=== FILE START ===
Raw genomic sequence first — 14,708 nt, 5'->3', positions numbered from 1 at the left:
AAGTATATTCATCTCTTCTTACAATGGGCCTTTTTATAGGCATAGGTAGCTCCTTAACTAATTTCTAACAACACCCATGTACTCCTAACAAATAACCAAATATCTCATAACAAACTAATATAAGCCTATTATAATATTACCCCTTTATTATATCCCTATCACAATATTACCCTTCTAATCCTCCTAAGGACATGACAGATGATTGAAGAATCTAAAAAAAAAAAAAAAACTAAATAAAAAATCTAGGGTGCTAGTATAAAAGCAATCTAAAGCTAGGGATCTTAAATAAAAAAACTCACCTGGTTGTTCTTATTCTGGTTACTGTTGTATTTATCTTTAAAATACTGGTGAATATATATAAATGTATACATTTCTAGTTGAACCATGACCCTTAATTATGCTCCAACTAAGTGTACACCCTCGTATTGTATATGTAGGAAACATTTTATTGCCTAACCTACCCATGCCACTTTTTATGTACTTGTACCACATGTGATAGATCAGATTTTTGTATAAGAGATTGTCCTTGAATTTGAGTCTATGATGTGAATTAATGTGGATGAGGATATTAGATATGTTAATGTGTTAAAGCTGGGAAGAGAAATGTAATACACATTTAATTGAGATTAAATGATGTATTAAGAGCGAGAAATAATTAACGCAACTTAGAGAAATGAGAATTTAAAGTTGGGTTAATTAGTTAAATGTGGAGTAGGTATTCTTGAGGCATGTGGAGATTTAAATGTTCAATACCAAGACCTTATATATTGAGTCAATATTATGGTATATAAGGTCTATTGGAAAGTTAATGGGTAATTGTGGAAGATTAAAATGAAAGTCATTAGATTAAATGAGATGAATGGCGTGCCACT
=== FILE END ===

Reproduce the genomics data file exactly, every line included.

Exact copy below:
Raw genomic sequence first — 14,708 nt, 5'->3', positions numbered from 1 at the left:
AAGTATATTCATCTCTTCTTACAATGGGCCTTTTTATAGGCATAGGTAGCTCCTTAACTAATTTCTAACAACACCCATGTACTCCTAACAAATAACCAAATATCTCATAACAAACTAATATAAGCCTATTATAATATTACCCCTTTATTATATCCCTATCACAATATTACCCTTCTAATCCTCCTAAGGACATGACAGATGATTGAAGAATCTAAAAAAAAAAAAAAAACTAAATAAAAAATCTAGGGTGCTAGTATAAAAGCAATCTAAAGCTAGGGATCTTAAATAAAAAAACTCACCTGGTTGTTCTTATTCTGGTTACTGTTGTATTTATCTTTAAAATACTGGTGAATATATATAAATGTATACATTTCTAGTTGAACCATGACCCTTAATTATGCTCCAACTAAGTGTACACCCTCGTATTGTATATGTAGGAAACATTTTATTGCCTAACCTACCCATGCCACTTTTTATGTACTTGTACCACATGTGATAGATCAGATTTTTGTATAAGAGATTGTCCTTGAATTTGAGTCTATGATGTGAATTAATGTGGATGAGGATATTAGATATGTTAATGTGTTAAAGCTGGGAAGAGAAATGTAATACACATTTAATTGAGATTAAATGATGTATTAAGAGCGAGAAATAATTAACGCAACTTAGAGAAATGAGAATTTAAAGTTGGGTTAATTAGTTAAATGTGGAGTAGGTATTCTTGAGGCATGTGGAGATTTAAATGTTCAATACCAAGACCTTATATATTGAGTCAATATTATGGTATATAAGGTCTATTGGAAAGTTAATGGGTAATTGTGGAAGATTAAAATGAAAGTCATTAGATTAAATGAGATGAATGGCGTGCCACT